The Shadowed Mind comes to region free Blu-ray from Severin Films in an AVC encoded 1080p high definition transfer framed at 1.85.1 widescreen using up 29GBs of space on the 50GB disc. Scanned in 2k from the director’s own uncut 35mm print, the picture quality is quite good if not on the level it would have been had pre-print elements been available. Grain is thick throughout but not particularly distracting. Some minor print damage shows up here and there but it’s small stuff, specks and what not. Detail is definitely plenty better than standard definition could provide but the picture can look soft in spots. The disc is free of any noise reduction or edge enhancement and compression is held in check. Not the best transfer you’ll ever see but a likely a very good, and accurate, representation of the available elements.

    The only audio option on the disc is an English language 24-bit DTS-HD 2.0 track. Optional subtitles are provided in English only. Audio quality is, like the video, good but not perfect. Some scenes sound a bit flat but overall the track is clean and properly balanced.

    A commentary from Cedric Sundstrom is the first of the extras included on the disc. He talks about the filmmaking scene in South Africa at the time and how the tax loop hole allowed plenty of filmmakers from around the world to shoot in the country. He then goes on to discuss working with the different cast and crew members who were involved with the picture, some of the symbolism on display in the movie, the different characters that populate the movie, the use of sex in the movie, the way the movie portrays dreams versus reality and other details of the production. There's a fair bit of dead air here and moments where he simply tells us what we're seeing on the screen but when he's engaged and going into detail on things, it can be an interesting listen.

    Into The Shadowed Mind is an interview with Sundstrom that runs for forty minutes and is hosted by Trevor Steele Taylor. They go over Sundstrom's career starting with how The Shadowed Mind came to be and took advantage of the tax shelter system that was in place at the time. From there, they go on to cover the making of the picture, casting the film and details on the different actors, the deliberate use of color in the movie, the use of visual analogies in the picture, the power dynamics in the film, his background in the theater, the making of Summer Is Forever, his second unit work on various Cannon Films in the eighties and then going on to direct for them, working with Oliver Reed on Fair Trade (also known as Captive Rage) and quite a bit more.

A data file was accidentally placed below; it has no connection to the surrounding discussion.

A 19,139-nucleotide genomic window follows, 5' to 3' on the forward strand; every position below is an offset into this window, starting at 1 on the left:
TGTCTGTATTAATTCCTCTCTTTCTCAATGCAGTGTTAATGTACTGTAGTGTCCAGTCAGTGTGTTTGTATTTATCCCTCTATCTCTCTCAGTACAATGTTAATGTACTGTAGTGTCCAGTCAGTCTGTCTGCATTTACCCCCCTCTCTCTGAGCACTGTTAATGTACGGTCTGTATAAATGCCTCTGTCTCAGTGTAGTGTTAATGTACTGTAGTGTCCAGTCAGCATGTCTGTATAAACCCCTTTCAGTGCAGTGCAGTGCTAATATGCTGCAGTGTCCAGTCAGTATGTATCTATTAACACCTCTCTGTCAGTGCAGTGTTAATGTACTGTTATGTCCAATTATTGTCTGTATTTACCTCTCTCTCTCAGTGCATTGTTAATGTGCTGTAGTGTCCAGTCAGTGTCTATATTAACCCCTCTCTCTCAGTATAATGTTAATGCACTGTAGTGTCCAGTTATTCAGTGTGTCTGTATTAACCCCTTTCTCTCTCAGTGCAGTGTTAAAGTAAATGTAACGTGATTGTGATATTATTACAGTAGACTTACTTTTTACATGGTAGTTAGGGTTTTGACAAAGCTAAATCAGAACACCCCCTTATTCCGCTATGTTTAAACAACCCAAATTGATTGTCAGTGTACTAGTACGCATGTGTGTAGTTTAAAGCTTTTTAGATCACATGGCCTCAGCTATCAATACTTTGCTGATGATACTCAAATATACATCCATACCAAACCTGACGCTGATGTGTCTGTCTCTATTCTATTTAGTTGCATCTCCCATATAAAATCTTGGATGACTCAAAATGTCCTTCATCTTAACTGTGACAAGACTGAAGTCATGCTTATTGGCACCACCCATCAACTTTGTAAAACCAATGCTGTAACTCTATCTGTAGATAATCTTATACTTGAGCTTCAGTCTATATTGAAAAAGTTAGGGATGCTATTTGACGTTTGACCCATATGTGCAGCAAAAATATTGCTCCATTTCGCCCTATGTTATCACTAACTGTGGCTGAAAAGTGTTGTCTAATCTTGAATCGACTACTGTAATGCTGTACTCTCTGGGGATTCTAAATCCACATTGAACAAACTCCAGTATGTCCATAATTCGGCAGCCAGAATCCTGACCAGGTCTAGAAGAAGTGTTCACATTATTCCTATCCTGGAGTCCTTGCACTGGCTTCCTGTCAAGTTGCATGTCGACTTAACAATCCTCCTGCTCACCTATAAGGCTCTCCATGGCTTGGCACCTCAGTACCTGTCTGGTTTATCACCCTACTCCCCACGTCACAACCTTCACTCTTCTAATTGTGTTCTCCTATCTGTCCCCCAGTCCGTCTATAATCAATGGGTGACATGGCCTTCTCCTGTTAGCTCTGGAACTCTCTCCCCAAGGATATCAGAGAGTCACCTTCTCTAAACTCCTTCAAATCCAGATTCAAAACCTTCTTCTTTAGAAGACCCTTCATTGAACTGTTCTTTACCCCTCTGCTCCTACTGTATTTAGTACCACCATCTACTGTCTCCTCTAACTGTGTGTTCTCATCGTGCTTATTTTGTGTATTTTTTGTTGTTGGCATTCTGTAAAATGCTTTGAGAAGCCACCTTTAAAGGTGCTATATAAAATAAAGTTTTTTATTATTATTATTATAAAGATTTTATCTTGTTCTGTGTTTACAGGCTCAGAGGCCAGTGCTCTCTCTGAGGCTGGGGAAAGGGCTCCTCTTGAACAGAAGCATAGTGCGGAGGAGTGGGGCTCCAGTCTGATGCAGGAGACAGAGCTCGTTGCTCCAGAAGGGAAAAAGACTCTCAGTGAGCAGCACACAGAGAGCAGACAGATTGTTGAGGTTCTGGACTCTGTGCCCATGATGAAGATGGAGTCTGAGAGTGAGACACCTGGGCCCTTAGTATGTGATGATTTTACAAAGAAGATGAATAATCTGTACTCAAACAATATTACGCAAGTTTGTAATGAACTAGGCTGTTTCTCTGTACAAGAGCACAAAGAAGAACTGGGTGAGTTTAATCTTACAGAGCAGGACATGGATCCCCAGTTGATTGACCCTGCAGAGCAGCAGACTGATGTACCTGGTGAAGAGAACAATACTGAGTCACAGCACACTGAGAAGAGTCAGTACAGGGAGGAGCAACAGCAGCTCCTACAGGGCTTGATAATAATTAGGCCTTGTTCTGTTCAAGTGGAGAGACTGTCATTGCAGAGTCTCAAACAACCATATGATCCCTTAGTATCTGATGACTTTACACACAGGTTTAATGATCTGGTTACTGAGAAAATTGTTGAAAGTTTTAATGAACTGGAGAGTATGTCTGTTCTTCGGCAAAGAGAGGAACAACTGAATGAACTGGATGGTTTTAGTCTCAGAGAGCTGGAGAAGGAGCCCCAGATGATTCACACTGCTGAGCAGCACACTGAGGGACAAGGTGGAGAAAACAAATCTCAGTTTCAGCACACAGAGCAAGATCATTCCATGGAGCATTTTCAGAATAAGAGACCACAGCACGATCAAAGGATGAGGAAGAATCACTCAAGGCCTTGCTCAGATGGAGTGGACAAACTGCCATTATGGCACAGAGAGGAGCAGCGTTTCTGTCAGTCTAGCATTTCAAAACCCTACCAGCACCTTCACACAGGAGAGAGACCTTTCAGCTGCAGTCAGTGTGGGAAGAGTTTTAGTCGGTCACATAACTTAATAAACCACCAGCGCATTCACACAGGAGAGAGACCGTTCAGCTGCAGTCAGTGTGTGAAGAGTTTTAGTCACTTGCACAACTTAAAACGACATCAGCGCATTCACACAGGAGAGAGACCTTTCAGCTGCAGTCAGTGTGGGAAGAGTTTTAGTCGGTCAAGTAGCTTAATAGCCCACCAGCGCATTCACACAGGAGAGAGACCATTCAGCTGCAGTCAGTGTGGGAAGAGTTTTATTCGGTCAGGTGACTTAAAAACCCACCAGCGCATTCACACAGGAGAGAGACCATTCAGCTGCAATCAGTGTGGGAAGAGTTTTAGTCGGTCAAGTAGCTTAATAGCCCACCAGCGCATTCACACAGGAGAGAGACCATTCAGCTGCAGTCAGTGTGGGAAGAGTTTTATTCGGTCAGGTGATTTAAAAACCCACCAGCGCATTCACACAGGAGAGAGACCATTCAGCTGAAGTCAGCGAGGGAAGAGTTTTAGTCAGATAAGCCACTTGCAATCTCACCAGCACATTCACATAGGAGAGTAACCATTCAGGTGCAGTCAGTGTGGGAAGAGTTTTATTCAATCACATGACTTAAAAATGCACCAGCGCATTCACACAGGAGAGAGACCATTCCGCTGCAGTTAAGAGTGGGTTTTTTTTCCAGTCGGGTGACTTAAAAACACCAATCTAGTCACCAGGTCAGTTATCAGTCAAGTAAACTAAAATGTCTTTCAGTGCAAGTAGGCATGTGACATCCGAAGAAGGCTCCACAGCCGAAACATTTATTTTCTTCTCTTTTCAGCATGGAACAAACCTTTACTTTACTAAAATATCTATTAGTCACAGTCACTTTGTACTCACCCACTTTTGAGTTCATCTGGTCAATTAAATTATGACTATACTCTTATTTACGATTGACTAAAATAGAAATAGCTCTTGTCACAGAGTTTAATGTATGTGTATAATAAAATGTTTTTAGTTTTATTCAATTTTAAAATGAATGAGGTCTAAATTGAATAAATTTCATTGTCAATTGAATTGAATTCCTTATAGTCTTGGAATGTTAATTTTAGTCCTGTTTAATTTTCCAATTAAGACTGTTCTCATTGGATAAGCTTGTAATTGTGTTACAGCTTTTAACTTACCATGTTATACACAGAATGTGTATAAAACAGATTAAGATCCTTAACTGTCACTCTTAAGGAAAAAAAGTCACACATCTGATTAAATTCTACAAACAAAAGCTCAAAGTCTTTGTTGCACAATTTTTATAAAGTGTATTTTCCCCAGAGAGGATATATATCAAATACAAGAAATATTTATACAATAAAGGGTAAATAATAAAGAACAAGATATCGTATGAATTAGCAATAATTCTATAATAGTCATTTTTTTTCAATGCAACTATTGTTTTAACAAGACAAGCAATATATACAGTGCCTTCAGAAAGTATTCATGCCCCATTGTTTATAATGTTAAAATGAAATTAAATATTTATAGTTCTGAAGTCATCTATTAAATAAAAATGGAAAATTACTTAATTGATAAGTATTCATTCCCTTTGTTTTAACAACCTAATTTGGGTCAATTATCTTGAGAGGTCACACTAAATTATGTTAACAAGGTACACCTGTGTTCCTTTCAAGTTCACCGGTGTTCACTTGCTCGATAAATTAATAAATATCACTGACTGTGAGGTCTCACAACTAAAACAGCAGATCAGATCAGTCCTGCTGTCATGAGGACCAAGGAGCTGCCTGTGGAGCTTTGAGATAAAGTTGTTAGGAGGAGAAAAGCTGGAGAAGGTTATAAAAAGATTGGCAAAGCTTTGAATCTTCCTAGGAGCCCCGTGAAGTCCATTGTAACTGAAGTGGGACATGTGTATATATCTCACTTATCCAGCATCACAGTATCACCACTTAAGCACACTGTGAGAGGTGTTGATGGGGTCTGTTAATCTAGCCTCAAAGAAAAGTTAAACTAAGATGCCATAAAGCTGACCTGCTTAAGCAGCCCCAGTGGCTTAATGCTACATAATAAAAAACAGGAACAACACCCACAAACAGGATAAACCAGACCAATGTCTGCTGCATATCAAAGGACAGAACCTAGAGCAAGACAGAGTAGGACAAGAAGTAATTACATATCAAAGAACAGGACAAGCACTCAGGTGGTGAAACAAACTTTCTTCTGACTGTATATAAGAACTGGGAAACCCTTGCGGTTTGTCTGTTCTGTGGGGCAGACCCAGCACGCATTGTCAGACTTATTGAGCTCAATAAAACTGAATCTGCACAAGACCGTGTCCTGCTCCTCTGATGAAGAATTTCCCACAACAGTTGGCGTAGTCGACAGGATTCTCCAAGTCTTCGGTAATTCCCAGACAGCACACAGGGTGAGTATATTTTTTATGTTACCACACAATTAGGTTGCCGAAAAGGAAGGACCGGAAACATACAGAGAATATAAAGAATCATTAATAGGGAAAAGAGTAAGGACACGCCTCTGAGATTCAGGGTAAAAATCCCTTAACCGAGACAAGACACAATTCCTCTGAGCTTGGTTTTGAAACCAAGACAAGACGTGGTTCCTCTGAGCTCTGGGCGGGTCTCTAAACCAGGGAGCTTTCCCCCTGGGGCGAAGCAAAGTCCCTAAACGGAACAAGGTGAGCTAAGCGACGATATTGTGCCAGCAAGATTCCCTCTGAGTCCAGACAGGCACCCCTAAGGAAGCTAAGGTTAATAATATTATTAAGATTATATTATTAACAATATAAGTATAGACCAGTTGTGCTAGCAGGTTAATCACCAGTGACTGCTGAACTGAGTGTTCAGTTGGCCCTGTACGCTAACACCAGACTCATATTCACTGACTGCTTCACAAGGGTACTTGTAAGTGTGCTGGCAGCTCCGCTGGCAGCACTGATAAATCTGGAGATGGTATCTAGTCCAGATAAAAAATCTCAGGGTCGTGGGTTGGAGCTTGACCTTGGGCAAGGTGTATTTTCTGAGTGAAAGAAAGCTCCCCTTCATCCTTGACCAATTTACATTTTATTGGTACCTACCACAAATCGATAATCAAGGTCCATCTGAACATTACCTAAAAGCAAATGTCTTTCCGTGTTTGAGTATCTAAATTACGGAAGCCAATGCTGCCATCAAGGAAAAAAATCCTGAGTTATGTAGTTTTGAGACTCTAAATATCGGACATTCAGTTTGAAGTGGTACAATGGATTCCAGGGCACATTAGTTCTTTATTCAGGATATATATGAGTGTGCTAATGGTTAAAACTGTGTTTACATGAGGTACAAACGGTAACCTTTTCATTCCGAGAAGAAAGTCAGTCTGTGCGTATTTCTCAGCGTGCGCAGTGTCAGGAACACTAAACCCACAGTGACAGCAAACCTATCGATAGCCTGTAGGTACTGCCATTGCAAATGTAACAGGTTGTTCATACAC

From there, check out the four short films included on the disc: the thirty-two minute Suffer Little Children from 1976, the sixteen minute The Hunter from 1973, the thirty-four minute Summer Is Forever from 1971 and the fourteen minute On The Rocks. These are taken from tape sources but better to have them here in less than ideal shape than not at all.

    In the promos section we get a four minute spot advertising The Shadowed Mind, a nine minute piece for On A Rooftop Waiting and a six minute piece for The Piscean Factor, all three taken from tape sources and in less than perfect shape, but still interesting to see.

    Finishing up the extras on the disc are menus and chapter selection options. Severin packages this release with a slipcover.

    The Shadowed Mind – The Final Word:

    The Shadowed Mind has been extremely difficult to come across until this release, which makes it a pretty important one. The film itself isn’t perfect but it’s a genuinely interesting mix of arthouse style and genre elements. It doesn’t always work the way Sundstrom probably wanted it to, but it retains a certain fascination regardless. Severin’s Blu-ray presents this genuinely rare picture in good shape and with quite a bit of accompanying extra features, making this a worthwhile package for the curious.


    Click on the images below, or right click and open in a new window, for full sized The Shadowed Mind Blu-ray screen caps!